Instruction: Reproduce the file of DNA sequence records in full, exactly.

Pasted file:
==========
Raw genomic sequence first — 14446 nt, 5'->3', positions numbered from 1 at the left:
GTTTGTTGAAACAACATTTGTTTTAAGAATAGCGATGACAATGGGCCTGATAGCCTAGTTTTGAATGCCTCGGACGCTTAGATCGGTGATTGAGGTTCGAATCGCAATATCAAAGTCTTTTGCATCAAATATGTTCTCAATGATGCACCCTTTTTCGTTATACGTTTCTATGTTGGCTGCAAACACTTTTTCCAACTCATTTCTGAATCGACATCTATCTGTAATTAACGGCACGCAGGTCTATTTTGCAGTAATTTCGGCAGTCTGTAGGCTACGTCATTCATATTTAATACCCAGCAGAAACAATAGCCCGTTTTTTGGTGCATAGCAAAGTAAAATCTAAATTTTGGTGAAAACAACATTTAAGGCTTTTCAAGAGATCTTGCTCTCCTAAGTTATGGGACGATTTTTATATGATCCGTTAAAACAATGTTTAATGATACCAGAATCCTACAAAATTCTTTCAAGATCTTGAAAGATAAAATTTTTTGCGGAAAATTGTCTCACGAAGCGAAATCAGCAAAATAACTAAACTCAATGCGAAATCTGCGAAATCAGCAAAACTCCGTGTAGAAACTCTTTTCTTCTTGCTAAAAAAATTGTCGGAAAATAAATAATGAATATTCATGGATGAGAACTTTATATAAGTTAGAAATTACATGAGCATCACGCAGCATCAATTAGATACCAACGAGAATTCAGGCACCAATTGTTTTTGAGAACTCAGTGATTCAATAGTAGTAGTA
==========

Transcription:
Raw genomic sequence first — 14446 nt, 5'->3', positions numbered from 1 at the left:
GTTTGTTGAAACAACATTTGTTTTAAGAATAGCGATGACAATGGGCCTGATAGCCTAGTTTTGAATGCCTCGGACGCTTAGATCGGTGATTGAGGTTCGAATCGCAATATCAAAGTCTTTTGCATCAAATATGTTCTCAATGATGCACCCTTTTTCGTTATACGTTTCTATGTTGGCTGCAAACACTTTTTCCAACTCATTTCTGAATCGACATCTATCTGTAATTAACGGCACGCAGGTCTATTTTGCAGTAATTTCGGCAGTCTGTAGGCTACGTCATTCATATTTAATACCCAGCAGAAACAATAGCCCGTTTTTTGGTGCATAGCAAAGTAAAATCTAAATTTTGGTGAAAACAACATTTAAGGCTTTTCAAGAGATCTTGCTCTCCTAAGTTATGGGACGATTTTTATATGATCCGTTAAAACAATGTTTAATGATACCAGAATCCTACAAAATTCTTTCAAGATCTTGAAAGATAAAATTTTTTGCGGAAAATTGTCTCACGAAGCGAAATCAGCAAAATAACTAAACTCAATGCGAAATCTGCGAAATCAGCAAAACTCCGTGTAGAAACTCTTTTCTTCTTGCTAAAAAAATTGTCGGAAAATAAATAATGAATATTCATGGATGAGAACTTTATATAAGTTAGAAATTACATGAGCATCACGCAGCATCAATTAGATACCAACGAGAATTCAGGCACCAATTGTTTTTGAGAACTCAGTGATTCAATAGTAGTAGTA